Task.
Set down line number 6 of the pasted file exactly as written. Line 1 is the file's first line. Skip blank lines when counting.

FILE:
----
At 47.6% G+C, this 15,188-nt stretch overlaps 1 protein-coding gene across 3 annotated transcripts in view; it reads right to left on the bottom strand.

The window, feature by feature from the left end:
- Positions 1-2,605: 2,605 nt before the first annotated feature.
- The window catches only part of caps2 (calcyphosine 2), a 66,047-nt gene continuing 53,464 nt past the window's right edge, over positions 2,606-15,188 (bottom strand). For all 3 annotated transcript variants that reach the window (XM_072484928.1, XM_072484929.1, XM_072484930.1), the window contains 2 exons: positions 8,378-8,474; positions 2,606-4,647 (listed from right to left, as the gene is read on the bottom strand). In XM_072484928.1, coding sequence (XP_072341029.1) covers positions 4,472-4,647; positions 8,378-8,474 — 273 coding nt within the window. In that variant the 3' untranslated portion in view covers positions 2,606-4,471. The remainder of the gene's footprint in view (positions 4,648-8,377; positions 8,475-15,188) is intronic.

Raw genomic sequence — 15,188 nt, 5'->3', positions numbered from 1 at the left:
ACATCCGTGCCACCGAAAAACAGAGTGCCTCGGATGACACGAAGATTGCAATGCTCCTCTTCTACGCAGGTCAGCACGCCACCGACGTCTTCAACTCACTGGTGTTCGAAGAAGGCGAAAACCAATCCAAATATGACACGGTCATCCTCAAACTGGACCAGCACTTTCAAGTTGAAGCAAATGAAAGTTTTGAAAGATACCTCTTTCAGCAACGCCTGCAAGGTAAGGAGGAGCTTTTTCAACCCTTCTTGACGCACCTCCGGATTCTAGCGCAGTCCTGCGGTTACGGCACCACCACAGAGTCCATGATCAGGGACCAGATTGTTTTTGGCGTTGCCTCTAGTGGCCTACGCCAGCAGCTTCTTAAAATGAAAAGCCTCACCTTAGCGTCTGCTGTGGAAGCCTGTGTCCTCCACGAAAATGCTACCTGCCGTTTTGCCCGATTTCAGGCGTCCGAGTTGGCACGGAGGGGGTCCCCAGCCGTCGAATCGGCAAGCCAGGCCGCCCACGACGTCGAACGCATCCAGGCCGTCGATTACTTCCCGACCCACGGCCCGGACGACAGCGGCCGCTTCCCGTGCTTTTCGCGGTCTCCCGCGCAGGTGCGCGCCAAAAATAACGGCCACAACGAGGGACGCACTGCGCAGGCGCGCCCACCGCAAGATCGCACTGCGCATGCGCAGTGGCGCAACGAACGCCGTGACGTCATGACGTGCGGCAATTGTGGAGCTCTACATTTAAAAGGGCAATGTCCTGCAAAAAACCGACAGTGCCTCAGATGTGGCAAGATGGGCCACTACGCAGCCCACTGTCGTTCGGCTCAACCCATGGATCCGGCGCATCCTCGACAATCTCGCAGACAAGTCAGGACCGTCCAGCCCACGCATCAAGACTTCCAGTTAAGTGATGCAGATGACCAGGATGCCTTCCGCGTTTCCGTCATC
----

ACATCCGTGCCACCGAAAAACAGAGTGCCTCGGATGACACGAAGATTGCAATGCTCCTCTTCTACGCAGGTCAGCACGCCACCGACGTCTTCAACTCACTGGTGTTCGAAGAAGGCGAAAACCAATCCAAATATGACACGGTCATCCTCAAACTGGACCAGCACTTTCAAGTTGAAGCAAATGAAAGTTTTGAAAGATACCTCTTTCAGCAACGCCTGCAAGGTAAGGAGGAGCTTTTTCAACCCTTCTTGACGCACCTCCGGATTCTAGCGCAGTCCTGCGGTTACGGCACCACCACAGAGTCCATGATCAGGGACCAGATTGTTTTTGGCGTTGCCTCTAGTGGCCTACGCCAGCAGCTTCTTAAAATGAAAAGCCTCACCTTAGCGTCTGCTGTGGAAGCCTGTGTCCTCCACGAAAATGCTACCTGCCGTTTTGCCCGATTTCAGGCGTCCGAGTTGGCACGGAGGGGGTCCCCAGCCGTCGAATCGGCAAGCCAGGCCGCCCACGACGTCGAACGCATCCAGGCCGTCGATTACTTCCCGACCCACGGCCCGGACGACAGCGGCCGCTTCCCGTGCTTTTCGCGGTCTCCCGCGCAGGTGCGCGCCAAAAATAACGGCCACAACGAGGGACGCACTGCGCAGGCGCGCCCACCGCAAGATCGCACTGCGCATGCGCAGTGGCGCAACGAACGCCGTGACGTCATGACGTGCGGCAATTGTGGAGCTCTACATTTAAAAGGGCAATGTCCTGCAAAAAACCGACAGTGCCTCAGATGTGGCAAGATGGGCCACTACGCAGCCCACTGTCGTTCGGCTCAACCCATGGATCCGGCGCATCCTCGACAATCTCGCAGACAAGTCAGGACCGTCCAGCCCACGCATCAAGACTTCCAGTTAAGTGATGCAGATGACCAGGATGCCTTCCGCGTTTCCGTCATC